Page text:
Why do people worship the Tulasi plant?
"Tulasi is auspicious in all respects. Simply by seeing, simply by touching, simply by remembering, simply by praying to, simply by bowing before, simply by hearing about, or simply by sowing this tree, there is always auspiciousness. Anyone who comes in touch with the Tulasi tree in the abovementioned ways lives eternally in the spiritual world."
—Srila Prabhupada, The Nectar of Devotion
Worshiping Krishna’s devotees is an essential feature of devotion to Him. Sometimes great devotees appear in forms other than the human form. One such devotee, whose worship is central to the worship of Krishna, is Tulasi. She serves Krishna in the form of a plant, and devotees worship her in that form. Full of love for Krishna, she can give it to others.
Srimad-Bhagavatam 3.15.19 explains the special position of the Tulasi plant: “Although there are numerous flowering plants full of transcendental fragrance in the spiritual realm, they are aware that Tulasi is given special preference by the Lord, who garlands Himself with Tulasi leaves.”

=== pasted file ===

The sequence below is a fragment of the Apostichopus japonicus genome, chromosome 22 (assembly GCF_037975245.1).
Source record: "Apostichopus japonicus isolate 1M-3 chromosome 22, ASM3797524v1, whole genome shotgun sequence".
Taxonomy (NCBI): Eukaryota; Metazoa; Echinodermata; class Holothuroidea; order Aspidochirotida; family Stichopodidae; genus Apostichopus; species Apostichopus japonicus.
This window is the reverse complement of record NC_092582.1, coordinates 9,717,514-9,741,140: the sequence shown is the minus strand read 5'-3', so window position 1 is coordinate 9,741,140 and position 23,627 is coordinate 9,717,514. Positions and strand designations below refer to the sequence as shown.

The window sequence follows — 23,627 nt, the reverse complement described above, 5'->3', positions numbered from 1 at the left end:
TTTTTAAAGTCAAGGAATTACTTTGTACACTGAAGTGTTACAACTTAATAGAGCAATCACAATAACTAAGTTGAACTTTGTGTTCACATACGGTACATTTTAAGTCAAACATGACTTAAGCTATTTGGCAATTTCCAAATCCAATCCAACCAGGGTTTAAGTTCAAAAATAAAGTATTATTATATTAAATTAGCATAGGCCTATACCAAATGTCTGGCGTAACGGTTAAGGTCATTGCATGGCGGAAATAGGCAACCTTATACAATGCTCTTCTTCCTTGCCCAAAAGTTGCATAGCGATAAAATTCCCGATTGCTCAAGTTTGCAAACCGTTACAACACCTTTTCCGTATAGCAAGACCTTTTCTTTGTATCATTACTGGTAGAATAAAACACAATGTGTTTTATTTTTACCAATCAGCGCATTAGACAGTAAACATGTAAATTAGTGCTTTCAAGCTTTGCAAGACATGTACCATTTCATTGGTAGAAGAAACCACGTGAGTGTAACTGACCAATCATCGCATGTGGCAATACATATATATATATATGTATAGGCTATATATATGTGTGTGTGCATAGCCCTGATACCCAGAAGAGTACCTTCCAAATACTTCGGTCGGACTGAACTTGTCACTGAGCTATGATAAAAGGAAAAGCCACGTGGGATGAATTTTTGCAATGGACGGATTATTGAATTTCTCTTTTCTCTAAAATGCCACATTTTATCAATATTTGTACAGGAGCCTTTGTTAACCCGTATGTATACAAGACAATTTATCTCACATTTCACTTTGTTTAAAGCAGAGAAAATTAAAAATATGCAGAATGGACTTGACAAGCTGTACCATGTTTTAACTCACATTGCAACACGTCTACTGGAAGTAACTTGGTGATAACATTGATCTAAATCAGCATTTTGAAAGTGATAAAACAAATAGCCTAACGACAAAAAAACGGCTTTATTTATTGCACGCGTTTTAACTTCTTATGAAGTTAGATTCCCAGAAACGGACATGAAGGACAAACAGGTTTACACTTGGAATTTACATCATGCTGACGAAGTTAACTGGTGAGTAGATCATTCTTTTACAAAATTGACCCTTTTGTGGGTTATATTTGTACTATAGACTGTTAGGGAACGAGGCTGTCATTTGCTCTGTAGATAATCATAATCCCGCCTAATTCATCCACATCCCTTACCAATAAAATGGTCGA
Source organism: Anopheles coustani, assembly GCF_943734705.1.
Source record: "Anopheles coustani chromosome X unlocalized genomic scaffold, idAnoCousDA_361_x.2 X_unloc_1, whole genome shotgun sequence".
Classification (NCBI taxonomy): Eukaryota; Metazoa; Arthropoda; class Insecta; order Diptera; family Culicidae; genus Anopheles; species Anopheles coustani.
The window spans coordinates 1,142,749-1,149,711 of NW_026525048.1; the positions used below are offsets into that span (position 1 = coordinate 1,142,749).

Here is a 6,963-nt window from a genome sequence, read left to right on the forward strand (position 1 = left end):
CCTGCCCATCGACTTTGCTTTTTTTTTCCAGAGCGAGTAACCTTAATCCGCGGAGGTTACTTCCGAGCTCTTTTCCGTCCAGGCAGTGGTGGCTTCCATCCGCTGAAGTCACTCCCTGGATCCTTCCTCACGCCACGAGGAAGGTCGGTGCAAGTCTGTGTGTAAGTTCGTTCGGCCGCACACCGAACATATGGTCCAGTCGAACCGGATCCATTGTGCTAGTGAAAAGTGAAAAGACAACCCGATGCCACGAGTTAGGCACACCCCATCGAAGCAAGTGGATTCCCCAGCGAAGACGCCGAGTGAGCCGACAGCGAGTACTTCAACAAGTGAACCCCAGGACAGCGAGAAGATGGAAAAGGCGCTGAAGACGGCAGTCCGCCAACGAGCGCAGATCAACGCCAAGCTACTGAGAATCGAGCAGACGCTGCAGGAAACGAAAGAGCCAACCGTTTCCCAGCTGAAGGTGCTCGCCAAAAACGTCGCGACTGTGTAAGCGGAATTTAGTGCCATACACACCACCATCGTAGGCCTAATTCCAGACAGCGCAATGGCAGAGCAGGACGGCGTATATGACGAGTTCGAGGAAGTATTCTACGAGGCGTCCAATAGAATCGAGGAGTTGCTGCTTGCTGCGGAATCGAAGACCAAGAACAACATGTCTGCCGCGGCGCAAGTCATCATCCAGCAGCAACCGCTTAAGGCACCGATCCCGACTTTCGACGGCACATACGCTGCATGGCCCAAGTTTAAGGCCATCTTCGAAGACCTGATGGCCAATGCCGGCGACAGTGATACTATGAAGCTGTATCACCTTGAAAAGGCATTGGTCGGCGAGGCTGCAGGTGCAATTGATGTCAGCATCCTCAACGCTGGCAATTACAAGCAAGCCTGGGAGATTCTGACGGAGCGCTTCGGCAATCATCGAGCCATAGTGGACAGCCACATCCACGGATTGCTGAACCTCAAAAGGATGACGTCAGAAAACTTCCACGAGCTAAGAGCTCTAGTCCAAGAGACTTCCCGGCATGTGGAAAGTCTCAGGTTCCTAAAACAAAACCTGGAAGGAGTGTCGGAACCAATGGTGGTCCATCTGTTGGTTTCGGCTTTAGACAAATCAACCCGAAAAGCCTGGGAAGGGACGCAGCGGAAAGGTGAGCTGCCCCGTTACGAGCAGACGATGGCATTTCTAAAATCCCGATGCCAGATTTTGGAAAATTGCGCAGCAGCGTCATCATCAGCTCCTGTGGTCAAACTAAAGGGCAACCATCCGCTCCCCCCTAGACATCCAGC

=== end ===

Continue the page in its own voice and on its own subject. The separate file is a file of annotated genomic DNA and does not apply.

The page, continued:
In her form as a plant, Tulasi always stays at the Lord’s feet and around His neck. (Her leaves and flowers decorate His feet and are strung into garlands to be worn around His neck.) The Vedic scriptures say, “Krishna gives Himself to a devotee who offers Him merely a Tulasi leaf and a palmful of water.”
The wood of dead Tulasi plants is used to carve sacred beads devotees wear around their necks and use for chanting the Hare Krishna mantra.
Tulasi is always grown at Krishna temples. Like the deity, she is offered arati. Many devotees of Krishna keep and worship Tulasi at home.